US Secretary of State John Kerry will travel to Saudi Arabia on Friday for talks with King Abdullah about the crisis in Iraq.
Speaking on the sidelines of talks at NATO, Kerry announced the extra stop on his current whirlwind tour saying he would stress “the great urgency” of the conflict in Iraq and brief Saudi leaders on his visits to Baghdad and Erbil this week.
“President Obama has also asked me travel to Saudi Arabia on Friday in order to meet with his majesty King Abdullah to discuss regional issues, including clearly the situation in Iraq,” Kerry told a press conference Wednesday.
The two men would also talk about “how we can counter the sheer threat that is posed by ISIL as well as to discuss our support for the moderate opposition in Syria.”
“None of us need to be reminded that a far away threat can have tragic consequences at home in the most unexpected way, the most unexpected moment,” Kerry added.
Sunni Militants, spearheaded by the jihadist Islamic State of Iraq and the Levant (ISIL) and joined by supporters of executed dictator Saddam Hussein, have overrun a large chunk of northern and north-central Iraq in the past week, although their advance has since been slowed.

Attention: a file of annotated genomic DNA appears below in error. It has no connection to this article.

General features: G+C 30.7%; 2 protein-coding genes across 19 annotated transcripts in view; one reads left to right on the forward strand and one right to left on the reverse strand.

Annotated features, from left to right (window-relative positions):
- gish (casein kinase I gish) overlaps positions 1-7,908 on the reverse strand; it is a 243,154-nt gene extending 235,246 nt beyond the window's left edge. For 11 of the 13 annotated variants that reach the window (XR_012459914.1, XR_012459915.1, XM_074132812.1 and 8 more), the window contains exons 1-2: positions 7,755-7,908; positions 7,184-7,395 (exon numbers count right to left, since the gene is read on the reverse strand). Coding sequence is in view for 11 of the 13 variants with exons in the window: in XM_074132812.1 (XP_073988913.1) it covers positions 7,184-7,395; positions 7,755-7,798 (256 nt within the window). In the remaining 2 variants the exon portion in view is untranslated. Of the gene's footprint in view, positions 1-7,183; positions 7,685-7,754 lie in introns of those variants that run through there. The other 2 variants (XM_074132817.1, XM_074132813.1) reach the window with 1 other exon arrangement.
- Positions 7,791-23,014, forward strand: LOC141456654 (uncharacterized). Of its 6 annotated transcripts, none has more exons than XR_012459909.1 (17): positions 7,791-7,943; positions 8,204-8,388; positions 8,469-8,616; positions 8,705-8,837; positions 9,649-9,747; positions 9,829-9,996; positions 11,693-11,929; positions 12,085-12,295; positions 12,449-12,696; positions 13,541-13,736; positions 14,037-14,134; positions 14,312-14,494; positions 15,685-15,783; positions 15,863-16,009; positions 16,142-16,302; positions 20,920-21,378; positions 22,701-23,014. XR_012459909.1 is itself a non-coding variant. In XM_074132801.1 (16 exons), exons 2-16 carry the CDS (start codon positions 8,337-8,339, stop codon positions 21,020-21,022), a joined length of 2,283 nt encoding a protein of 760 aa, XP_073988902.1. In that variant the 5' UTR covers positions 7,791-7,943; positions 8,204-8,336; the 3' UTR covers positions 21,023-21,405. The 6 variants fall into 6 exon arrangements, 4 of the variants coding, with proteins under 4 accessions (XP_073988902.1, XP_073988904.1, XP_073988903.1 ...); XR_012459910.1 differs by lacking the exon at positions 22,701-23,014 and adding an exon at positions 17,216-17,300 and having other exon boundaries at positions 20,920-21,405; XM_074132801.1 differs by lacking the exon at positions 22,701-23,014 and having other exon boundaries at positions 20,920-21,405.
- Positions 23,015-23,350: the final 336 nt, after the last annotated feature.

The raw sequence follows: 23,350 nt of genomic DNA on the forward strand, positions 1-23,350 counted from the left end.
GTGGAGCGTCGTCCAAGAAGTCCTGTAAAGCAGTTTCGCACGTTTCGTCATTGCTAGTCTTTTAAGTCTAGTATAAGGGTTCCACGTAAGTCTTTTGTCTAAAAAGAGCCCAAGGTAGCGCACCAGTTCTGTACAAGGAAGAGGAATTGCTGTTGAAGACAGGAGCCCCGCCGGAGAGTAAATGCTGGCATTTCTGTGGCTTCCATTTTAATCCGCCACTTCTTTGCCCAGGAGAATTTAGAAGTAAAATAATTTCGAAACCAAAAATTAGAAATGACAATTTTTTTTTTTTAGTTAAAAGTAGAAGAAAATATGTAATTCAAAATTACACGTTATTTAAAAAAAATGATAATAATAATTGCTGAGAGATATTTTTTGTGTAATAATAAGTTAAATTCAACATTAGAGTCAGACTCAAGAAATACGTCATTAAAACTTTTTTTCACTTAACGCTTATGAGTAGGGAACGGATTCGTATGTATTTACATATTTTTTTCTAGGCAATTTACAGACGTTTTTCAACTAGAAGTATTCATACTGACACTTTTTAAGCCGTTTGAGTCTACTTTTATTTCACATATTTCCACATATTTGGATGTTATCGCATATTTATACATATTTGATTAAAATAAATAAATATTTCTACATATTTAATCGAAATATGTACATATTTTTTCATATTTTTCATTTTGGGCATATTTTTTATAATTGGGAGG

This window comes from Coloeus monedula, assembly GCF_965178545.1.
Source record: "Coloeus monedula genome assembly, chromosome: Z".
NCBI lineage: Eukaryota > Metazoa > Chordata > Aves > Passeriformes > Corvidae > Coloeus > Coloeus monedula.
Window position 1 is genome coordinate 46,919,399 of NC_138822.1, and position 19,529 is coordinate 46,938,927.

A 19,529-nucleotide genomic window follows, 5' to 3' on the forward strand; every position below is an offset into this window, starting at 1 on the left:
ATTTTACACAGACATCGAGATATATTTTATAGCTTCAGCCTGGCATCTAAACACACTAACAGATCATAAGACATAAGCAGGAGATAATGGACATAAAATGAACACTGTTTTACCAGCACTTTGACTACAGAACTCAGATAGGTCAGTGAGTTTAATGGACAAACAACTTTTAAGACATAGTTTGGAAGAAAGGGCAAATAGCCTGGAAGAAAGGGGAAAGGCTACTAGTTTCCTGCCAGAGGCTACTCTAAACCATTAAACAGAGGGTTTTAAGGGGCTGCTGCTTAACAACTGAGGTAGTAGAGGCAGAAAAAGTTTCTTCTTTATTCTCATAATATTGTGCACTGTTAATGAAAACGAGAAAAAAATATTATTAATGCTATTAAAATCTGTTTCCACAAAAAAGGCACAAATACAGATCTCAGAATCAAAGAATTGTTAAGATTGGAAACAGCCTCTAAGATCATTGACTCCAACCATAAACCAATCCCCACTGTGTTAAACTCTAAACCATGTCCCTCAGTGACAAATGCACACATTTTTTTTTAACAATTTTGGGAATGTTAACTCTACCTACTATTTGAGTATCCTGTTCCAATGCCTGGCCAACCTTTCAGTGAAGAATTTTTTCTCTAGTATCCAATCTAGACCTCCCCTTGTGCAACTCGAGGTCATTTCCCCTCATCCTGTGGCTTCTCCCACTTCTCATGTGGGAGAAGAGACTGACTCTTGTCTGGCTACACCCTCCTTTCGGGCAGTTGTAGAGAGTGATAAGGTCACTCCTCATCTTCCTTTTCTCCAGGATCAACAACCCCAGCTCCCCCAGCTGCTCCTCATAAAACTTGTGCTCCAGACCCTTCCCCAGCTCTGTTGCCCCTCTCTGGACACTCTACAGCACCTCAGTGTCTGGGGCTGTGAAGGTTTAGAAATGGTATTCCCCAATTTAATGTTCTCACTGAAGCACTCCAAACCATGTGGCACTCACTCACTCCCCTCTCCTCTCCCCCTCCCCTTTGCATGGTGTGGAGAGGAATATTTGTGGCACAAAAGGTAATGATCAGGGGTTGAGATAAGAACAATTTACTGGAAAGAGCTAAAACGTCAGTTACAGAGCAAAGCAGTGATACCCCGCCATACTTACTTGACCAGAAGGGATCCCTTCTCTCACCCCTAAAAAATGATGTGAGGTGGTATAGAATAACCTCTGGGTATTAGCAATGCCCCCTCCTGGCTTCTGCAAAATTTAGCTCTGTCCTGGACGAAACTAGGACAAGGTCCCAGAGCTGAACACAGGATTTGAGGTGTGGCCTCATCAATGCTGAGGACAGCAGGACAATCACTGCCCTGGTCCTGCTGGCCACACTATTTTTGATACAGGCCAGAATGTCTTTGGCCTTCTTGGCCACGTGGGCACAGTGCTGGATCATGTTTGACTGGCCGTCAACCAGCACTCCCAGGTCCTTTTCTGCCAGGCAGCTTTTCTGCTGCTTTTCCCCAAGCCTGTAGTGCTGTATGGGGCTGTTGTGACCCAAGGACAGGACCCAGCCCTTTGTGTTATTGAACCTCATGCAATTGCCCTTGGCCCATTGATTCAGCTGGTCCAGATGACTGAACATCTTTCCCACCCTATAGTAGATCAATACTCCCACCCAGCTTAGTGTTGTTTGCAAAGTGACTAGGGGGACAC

Saudi officials have said the “sectarian” policies of Baghdad’s Shiite-led government are to blame for the takeover by Sunni insurgents of key cities and large swathes of the country.
Saudi media have played down the role of ISIL, designated by the Sunni-dominated kingdom as a “terrorist” organization, and highlighted the role of Sunni tribes and other armed groups in the insurgency.